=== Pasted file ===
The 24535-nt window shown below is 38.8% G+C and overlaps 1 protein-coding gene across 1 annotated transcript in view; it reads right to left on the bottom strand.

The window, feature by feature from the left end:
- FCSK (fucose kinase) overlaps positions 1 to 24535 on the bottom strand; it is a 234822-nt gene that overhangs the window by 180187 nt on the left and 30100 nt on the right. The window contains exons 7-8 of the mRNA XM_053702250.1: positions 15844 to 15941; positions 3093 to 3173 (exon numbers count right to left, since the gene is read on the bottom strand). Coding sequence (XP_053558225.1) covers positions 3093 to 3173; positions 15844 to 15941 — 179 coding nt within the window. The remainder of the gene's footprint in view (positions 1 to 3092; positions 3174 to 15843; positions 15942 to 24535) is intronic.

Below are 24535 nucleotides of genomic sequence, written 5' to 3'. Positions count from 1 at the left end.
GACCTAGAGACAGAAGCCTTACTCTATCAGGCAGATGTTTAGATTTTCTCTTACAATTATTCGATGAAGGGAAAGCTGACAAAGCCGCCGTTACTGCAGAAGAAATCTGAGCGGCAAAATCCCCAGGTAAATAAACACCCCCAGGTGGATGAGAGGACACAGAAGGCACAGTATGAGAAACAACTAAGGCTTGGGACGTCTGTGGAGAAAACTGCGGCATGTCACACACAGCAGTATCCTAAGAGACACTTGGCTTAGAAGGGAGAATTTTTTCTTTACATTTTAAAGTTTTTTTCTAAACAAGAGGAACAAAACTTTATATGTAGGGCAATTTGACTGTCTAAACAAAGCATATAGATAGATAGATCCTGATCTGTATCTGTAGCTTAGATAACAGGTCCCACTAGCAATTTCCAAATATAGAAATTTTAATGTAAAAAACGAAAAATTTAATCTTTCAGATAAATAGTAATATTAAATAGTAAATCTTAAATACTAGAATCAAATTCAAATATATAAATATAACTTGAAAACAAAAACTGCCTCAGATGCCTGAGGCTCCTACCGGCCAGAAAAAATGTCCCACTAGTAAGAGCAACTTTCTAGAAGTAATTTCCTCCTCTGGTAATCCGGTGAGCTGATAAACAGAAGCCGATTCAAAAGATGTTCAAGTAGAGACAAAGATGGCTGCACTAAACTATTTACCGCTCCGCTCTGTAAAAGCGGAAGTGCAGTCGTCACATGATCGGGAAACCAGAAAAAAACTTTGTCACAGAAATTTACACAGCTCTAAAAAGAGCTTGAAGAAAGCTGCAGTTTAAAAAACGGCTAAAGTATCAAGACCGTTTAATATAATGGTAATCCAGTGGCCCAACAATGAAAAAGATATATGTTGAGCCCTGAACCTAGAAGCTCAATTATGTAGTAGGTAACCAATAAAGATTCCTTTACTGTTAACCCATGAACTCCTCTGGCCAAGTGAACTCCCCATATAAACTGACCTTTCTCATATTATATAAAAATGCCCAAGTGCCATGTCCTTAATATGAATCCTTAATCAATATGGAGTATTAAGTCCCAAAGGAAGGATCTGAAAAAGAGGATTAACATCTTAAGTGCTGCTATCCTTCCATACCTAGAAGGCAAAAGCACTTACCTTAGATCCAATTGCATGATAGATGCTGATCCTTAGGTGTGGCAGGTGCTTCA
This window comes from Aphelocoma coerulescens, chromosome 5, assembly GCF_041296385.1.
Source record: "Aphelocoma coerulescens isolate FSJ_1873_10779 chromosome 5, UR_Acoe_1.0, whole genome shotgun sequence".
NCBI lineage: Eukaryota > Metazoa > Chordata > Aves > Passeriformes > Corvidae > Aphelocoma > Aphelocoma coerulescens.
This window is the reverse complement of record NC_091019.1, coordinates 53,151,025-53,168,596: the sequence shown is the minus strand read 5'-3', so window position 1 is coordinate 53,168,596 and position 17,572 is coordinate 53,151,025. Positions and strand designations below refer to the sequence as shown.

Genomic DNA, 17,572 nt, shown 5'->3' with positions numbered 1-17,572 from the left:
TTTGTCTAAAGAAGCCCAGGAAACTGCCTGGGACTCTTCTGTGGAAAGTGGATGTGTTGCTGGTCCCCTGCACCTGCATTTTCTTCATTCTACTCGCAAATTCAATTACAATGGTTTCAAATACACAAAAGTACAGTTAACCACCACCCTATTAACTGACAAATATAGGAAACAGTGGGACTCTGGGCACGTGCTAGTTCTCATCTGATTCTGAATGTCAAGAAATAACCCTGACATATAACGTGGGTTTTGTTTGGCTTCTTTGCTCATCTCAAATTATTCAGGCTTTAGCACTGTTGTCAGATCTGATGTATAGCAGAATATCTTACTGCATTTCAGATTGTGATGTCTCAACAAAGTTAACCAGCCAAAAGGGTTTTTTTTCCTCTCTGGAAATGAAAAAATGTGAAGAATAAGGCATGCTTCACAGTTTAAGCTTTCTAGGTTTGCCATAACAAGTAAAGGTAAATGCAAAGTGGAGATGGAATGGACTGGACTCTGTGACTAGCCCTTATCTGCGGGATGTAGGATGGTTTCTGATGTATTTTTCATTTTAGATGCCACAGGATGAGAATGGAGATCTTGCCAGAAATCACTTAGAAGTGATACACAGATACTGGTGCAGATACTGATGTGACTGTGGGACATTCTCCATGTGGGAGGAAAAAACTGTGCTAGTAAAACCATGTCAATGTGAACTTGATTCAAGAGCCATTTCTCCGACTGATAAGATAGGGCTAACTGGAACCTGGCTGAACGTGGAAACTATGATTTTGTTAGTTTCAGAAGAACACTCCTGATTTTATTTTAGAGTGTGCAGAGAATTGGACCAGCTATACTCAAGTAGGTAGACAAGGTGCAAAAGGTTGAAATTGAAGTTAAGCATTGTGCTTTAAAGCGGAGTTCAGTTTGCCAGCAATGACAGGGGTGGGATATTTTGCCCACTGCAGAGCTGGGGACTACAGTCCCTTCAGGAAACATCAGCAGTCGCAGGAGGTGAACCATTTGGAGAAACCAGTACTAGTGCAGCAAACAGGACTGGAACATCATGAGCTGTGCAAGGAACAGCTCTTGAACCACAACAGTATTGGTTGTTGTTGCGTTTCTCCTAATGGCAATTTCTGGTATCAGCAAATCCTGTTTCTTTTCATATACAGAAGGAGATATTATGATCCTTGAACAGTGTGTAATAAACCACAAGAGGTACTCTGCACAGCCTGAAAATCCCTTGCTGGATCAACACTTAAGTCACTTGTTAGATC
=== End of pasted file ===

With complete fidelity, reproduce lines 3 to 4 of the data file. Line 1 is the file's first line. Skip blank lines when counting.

- FCSK (fucose kinase) overlaps positions 1 to 24535 on the bottom strand; it is a 234822-nt gene that overhangs the window by 180187 nt on the left and 30100 nt on the right. The window contains exons 7-8 of the mRNA XM_053702250.1: positions 15844 to 15941; positions 3093 to 3173 (exon numbers count right to left, since the gene is read on the bottom strand). Coding sequence (XP_053558225.1) covers positions 3093 to 3173; positions 15844 to 15941 — 179 coding nt within the window. The remainder of the gene's footprint in view (positions 1 to 3092; positions 3174 to 15843; positions 15942 to 24535) is intronic.

Below are 24535 nucleotides of genomic sequence, written 5' to 3'. Positions count from 1 at the left end.